The Deep-time Digital Earth (DDE) Program is the first 'big science program' initiated by the International Union of Geological Sciences (IUGS) that will provide new opportunities and directions for the development of Earth Sciences.
The primary goal of the DDE program is to harmonize 'deep-time' digital geological data. Deep-time data are data relating to the changing processes that the Earth has experienced through the millions of years of geological time. They include data on the evolution of life and climate, tectonic plate movement and the evolution of the planet's geography. Through DDE, data will be made available in easily used 'hubs' providing insights into the distribution and value of Earth resources and materials, as well as Earth hazards. Data brought together in new ways may provide novel glimpses into the Earth's geological past and its future.
Working Groups (WG) are the working force of DDE which provide DDE’s Executive Committee (EC) with the operational capabilities to manage the program and to support individual DDE projects. Task groups (TG) are established by the EC for implementing specific tasks or projects usually within a limited time duration.
One of DDE’s TGs is the Southeast Asia Task Group (SEA-TG), co-chaired by CCOP and China’s Sun Yat-sen University.
During 2021-2023, our task group will collect observations and findings from structural geology, geophysics, geochemistry, chronology, sedimentology, and numerical simulation in SE Asia, South China Sea, and adjacent regions. We will establish a database of tectonic and disaster events in this region including major (M>6) land earthquakes, subduction zone earthquakes, volcanic activities, submarine landslides, and tsunami events. Based on the database, we further make in-depth analysis, e.g., compiling a 200-year earthquake cycle along the Sumatran subduction zone and reproducing all the major tsunami events based on fault models of tsunamigenic earthquakes, We will explore the correlation and organization between morphomorphic images and physical mechanisms, and study the coupling of major geological disasters such as earthquake-landslide-tsunami in SE Asia. We try to realize the imaging of detectable morphomorphic processes and give multi-dimensional distributions of geological disasters in this region, in order to dock with the DDE platform. Using artificial intelligence algorithm, we can obtain a variety of scattered geological data from various sources, make standard digital, structured processing, and construct a unified database. We will build an entriesable visualization site which integrates terrain, geological, and other geographic data into a Cesium-based 3D digital earth, which allows us to browse a variety of data through layer management. The geo-literature retrieval engine will be built based on simple keywords (e.g. country, longitude and latitude, geological attributes), which enables users to search for the corresponding literature and visualize data through a variety of geological properties.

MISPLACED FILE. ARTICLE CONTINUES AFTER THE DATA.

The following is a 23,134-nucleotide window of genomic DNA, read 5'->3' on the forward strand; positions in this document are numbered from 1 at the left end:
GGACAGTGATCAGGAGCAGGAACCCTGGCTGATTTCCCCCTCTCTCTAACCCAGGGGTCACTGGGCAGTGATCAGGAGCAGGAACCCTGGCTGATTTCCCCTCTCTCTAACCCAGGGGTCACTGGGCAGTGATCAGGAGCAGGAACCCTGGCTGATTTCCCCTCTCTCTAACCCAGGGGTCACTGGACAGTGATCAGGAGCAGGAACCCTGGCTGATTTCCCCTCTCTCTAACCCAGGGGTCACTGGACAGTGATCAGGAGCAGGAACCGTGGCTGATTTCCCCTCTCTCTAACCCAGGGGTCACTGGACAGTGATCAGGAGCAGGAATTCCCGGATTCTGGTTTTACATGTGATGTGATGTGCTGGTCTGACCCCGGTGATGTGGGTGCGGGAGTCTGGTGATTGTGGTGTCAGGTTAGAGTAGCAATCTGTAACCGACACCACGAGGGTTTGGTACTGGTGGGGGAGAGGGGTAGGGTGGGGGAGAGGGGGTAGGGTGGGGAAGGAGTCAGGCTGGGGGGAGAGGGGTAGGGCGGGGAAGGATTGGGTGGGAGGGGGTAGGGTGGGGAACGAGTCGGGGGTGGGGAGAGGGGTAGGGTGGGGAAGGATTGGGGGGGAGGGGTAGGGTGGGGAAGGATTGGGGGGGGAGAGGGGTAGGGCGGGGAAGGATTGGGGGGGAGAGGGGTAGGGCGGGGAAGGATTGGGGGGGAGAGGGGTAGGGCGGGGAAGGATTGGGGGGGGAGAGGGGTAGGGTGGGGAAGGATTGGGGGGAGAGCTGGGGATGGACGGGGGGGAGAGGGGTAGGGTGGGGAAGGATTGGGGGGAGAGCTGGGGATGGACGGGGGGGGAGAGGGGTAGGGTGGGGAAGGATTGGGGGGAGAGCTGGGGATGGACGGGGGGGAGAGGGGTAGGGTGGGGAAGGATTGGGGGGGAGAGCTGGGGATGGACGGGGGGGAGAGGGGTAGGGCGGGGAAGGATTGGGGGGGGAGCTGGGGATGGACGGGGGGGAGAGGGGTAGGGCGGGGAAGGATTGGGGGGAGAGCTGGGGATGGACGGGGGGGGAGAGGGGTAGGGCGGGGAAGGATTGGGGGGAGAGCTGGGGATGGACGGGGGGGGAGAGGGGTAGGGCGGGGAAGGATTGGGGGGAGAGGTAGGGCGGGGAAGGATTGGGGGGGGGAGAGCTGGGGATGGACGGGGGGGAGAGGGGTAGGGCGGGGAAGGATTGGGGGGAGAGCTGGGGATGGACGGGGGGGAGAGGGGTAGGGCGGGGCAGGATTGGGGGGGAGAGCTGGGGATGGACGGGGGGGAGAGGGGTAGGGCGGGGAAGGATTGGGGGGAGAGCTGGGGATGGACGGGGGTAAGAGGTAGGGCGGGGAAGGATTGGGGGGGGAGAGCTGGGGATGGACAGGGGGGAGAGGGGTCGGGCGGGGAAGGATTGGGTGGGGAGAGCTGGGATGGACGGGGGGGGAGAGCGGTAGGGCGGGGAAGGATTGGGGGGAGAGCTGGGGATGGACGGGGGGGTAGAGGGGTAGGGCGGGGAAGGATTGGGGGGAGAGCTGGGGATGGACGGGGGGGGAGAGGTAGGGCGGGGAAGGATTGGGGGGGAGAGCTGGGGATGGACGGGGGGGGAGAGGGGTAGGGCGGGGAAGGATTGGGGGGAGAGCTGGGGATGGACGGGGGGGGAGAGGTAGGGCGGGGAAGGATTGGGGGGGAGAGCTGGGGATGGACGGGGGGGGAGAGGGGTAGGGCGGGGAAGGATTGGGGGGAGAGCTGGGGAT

Our group will organize an annual seminar in conjunction with one of CCOP’s workshops or meetings. It will be a half day seminar with participants from the CCOP member countries. Relevant DDE Working Group members as well as experts from the CCOP member countries will be invited as lecturers. Report of the seminar will be produced electronically.
The tectonic framework of Southeast Asia is the result of global geological evolution since the Paleozoic and therefore document the evolution history of Tethys and Pacific Oceans. Our task group will target the SE Asia and investigate a series of fundamental geodynamic processes including the reconstruction of ancient tectonic plates and the initiation of subduction under the framework of DDE. In addition, we try to explore the application of artificial intelligence, deep learning and other technologies in earth sciences, and develop a new geological big data-based indexing platform.
In collaboration with CCOP data compilation projects, and the DDE Southeast Asia Task Group, CCOP will hold an annual seminar entitled “Keys Towards Advancing from Data Compilation to Analytics, Integration, and Decision Support” to give and enhance ideas, solutions and technologies for the Southeast Asian countries to increase efficiency in the use of the acquired digital data relevant to DDE for an effective impact to science and decision-making.